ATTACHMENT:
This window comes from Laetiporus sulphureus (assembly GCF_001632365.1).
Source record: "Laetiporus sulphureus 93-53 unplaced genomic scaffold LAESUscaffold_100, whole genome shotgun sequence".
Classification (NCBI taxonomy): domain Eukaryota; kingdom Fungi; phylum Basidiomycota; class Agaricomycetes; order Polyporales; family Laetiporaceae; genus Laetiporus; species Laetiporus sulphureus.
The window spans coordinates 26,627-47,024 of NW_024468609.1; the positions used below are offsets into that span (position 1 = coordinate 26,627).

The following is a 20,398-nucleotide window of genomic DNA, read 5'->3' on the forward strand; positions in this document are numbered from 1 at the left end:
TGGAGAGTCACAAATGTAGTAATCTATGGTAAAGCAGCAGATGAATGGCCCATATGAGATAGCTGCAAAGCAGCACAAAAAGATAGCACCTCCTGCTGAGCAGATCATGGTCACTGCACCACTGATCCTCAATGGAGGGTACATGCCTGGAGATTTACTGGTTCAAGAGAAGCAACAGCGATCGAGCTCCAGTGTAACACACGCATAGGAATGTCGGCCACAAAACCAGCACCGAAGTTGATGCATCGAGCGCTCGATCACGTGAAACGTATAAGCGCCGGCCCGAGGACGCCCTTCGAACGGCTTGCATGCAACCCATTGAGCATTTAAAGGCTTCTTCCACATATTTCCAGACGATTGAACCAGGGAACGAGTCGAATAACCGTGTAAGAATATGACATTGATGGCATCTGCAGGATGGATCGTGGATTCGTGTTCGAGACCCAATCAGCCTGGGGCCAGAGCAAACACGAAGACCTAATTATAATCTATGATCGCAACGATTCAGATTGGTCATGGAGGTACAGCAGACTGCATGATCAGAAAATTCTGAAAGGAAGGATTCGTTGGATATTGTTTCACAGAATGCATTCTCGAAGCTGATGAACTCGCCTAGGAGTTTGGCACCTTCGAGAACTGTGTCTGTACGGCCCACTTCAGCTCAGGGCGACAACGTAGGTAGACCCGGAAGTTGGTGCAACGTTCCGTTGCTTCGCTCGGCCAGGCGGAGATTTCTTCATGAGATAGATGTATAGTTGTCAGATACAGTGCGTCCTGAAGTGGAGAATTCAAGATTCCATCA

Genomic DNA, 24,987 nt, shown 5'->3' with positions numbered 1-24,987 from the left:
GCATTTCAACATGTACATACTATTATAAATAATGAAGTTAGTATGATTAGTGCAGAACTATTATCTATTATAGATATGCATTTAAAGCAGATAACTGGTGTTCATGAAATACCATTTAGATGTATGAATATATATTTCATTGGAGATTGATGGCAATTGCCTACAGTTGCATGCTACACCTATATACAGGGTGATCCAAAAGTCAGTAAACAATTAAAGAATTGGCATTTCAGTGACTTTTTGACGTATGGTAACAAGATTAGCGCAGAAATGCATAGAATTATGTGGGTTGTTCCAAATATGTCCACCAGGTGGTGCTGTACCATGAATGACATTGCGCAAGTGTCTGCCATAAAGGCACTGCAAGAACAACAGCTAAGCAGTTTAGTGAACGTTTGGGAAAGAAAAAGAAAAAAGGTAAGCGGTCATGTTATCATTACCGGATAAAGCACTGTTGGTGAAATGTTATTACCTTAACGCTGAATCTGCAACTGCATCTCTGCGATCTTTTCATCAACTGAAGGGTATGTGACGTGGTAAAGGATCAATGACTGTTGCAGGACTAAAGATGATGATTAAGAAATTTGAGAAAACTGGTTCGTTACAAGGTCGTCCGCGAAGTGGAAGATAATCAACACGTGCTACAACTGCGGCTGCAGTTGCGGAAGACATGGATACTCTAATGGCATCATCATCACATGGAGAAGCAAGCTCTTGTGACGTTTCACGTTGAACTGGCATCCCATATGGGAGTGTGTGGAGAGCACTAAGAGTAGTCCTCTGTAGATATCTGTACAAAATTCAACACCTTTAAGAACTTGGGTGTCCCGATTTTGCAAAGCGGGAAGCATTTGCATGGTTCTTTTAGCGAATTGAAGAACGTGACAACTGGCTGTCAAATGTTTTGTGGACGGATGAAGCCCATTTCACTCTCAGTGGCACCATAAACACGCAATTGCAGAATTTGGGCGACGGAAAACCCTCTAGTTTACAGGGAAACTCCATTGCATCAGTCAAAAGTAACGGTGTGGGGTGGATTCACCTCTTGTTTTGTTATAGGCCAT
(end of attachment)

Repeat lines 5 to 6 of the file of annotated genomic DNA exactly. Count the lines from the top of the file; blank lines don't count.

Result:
The following is a 20,398-nucleotide window of genomic DNA, read 5'->3' on the forward strand; positions in this document are numbered from 1 at the left end:
TGGAGAGTCACAAATGTAGTAATCTATGGTAAAGCAGCAGATGAATGGCCCATATGAGATAGCTGCAAAGCAGCACAAAAAGATAGCACCTCCTGCTGAGCAGATCATGGTCACTGCACCACTGATCCTCAATGGAGGGTACATGCCTGGAGATTTACTGGTTCAAGAGAAGCAACAGCGATCGAGCTCCAGTGTAACACACGCATAGGAATGTCGGCCACAAAACCAGCACCGAAGTTGATGCATCGAGCGCTCGATCACGTGAAACGTATAAGCGCCGGCCCGAGGACGCCCTTCGAACGGCTTGCATGCAACCCATTGAGCATTTAAAGGCTTCTTCCACATATTTCCAGACGATTGAACCAGGGAACGAGTCGAATAACCGTGTAAGAATATGACATTGATGGCATCTGCAGGATGGATCGTGGATTCGTGTTCGAGACCCAATCAGCCTGGGGCCAGAGCAAACACGAAGACCTAATTATAATCTATGATCGCAACGATTCAGATTGGTCATGGAGGTACAGCAGACTGCATGATCAGAAAATTCTGAAAGGAAGGATTCGTTGGATATTGTTTCACAGAATGCATTCTCGAAGCTGATGAACTCGCCTAGGAGTTTGGCACCTTCGAGAACTGTGTCTGTACGGCCCACTTCAGCTCAGGGCGACAACGTAGGTAGACCCGGAAGTTGGTGCAACGTTCCGTTGCTTCGCTCGGCCAGGCGGAGATTTCTTCATGAGATAGATGTATAGTTGTCAGATACAGTGCGTCCTGAAGTGGAGAATTCAAGATTCCATCA